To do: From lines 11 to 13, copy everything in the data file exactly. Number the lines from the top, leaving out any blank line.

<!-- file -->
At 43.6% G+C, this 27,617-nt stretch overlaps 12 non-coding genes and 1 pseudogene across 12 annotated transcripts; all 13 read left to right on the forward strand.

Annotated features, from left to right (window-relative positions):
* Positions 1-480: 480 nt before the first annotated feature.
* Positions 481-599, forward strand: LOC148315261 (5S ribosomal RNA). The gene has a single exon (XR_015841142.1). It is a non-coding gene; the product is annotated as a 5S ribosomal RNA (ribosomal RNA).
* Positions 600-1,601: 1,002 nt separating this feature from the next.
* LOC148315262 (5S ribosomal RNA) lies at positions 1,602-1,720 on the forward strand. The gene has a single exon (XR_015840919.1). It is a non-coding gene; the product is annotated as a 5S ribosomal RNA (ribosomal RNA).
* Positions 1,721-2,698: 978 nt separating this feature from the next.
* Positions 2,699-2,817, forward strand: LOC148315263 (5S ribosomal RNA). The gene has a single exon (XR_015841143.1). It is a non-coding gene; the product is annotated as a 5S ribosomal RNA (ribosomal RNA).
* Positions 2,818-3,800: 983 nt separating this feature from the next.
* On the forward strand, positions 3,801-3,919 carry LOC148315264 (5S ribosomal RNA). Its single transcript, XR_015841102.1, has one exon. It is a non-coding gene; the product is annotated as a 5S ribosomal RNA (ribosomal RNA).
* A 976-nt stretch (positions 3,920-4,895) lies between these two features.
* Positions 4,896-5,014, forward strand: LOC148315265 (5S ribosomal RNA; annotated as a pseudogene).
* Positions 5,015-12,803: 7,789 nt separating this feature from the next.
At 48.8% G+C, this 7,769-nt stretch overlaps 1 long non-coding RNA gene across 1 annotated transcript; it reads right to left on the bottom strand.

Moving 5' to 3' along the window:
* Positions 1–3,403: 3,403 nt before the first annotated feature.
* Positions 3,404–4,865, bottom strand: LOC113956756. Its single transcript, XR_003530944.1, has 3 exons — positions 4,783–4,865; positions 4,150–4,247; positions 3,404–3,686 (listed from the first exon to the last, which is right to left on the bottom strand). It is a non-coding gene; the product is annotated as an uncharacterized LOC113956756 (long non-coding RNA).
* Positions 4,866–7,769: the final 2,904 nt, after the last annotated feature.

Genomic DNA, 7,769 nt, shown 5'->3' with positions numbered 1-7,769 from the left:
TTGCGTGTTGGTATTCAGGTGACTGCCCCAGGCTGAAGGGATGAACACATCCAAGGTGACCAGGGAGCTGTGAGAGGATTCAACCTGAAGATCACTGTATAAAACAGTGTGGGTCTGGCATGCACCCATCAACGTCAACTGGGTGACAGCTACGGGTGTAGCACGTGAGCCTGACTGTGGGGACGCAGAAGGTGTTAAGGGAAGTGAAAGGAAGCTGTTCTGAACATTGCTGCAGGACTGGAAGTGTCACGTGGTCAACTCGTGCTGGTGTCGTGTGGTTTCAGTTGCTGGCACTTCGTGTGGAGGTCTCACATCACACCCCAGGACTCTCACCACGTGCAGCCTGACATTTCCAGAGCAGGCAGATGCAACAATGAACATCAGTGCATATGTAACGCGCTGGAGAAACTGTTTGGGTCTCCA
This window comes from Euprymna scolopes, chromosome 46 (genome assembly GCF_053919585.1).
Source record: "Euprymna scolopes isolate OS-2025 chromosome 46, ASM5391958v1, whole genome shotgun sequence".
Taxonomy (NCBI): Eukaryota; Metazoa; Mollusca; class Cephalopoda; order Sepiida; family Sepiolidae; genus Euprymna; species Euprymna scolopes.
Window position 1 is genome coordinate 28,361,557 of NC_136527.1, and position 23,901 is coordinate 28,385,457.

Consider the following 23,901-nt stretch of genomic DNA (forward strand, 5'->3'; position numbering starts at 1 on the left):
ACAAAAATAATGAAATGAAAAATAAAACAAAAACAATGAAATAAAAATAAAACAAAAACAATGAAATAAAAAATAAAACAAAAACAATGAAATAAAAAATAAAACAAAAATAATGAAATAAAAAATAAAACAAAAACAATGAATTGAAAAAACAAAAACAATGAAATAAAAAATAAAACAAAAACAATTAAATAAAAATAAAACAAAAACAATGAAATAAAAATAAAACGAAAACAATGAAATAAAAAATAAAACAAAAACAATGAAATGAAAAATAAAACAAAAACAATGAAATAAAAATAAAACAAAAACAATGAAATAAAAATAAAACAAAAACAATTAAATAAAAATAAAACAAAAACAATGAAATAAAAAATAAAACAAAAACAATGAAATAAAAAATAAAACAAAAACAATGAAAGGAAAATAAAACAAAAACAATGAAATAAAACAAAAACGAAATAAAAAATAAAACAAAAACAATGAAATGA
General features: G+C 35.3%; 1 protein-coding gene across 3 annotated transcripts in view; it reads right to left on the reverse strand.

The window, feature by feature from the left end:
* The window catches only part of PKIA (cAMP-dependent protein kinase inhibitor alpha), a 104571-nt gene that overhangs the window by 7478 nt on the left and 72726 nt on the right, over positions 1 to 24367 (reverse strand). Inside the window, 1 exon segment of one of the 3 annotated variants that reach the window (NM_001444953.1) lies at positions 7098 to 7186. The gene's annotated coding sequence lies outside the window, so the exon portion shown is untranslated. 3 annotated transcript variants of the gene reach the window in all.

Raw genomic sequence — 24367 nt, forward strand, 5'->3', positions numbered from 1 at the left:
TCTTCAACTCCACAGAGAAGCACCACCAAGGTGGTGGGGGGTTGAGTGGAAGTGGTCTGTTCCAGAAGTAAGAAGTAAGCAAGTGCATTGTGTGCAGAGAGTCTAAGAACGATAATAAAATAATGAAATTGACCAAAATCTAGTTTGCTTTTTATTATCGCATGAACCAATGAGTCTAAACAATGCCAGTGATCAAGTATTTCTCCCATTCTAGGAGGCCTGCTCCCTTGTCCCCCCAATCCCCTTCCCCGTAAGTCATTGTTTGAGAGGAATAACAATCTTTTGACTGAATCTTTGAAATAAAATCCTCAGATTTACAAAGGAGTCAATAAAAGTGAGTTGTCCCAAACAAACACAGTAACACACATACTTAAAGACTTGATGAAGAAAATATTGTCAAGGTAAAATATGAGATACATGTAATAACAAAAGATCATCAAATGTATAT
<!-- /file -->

* A 976-nt stretch (positions 3,920-4,895) lies between these two features.
* Positions 4,896-5,014, forward strand: LOC148315265 (5S ribosomal RNA; annotated as a pseudogene).
* Positions 5,015-12,803: 7,789 nt separating this feature from the next.